The SDLP gathered for the first time in over two years for their conference at Titanic Belfast. In what has been a political year of many highs of lows for the party it was a relatively low key affair for most of the morning.
Delegates (those who turned up) debated a steady stream of motions on welfare reform, environment and policing. The only potentially controversial motion that was up for debate was one regarding the naming of parks after actors from the Troubles. Delegates Seamas de Faoite and Brid Rodgers spoke about their opposition and argued that the SDLP should be seen to be ambivalent about such issues.
On welfare reform, the party Deputy Leader Nichola Mallon led spirited exchanges as various delegates from across the party told stories about the number of people being impacted by various welfare changes. This proved to be one of the more interesting sessions.
The main afternoon set piece was from the Deputy Leader Nichola Mallon who reminded the conference about the Good Friday Agreement;
I don’t mind telling you that 20 years ago when our predecessors in this party were negotiating our way out of a seemingly endless cycle of violence and despair, I was a young teenager, only 18 years old. And to be honest I thought politics was little more than a textbook subject to be taken at school. Until that day in April 1998 – when I saw for the first time that politics was not something to be merely studied – but something to be lived.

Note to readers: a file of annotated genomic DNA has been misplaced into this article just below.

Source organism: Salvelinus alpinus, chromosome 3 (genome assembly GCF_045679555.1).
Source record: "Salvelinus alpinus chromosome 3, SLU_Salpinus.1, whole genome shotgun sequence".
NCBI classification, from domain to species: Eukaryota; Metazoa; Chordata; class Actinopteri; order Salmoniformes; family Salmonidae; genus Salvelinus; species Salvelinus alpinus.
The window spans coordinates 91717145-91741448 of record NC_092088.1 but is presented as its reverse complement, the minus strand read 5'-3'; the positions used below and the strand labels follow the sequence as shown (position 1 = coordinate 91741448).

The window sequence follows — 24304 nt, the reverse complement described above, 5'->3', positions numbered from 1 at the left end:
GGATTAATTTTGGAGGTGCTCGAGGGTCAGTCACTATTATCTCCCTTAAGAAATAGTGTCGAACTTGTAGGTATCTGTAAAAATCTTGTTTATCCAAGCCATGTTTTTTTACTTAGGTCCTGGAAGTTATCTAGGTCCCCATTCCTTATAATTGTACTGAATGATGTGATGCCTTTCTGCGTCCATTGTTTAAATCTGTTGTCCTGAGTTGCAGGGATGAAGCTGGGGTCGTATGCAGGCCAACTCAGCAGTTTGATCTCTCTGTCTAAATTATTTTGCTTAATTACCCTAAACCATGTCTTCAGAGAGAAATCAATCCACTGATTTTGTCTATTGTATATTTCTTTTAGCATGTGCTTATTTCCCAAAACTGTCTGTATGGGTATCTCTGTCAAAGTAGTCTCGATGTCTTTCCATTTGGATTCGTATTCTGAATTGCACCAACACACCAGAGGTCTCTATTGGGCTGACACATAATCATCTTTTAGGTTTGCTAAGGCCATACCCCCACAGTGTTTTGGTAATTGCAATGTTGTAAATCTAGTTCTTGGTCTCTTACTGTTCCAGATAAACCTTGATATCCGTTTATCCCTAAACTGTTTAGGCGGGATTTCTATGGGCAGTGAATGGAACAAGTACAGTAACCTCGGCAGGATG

On that day – I saw the power of politics to change lives – to offer a different future for my generation. That’s what ignited the fire of politics in me and sparked the burning desire to be a voice for that generation, for north Belfast, and for the SDLP.
She talked about her ambition for Northern Ireland;
I have two daughters, not even school age yet. There have been times when I have questioned whether it is fair on them to stay here, where politics is broken and at times society looks to be broken too.
Shouldn’t we just move away to a place where everyone is equal, cultures and identities are respected and tolerance of ‘the other’ is seen as a virtue rather than a concession?
But moving away isn’t my ambition.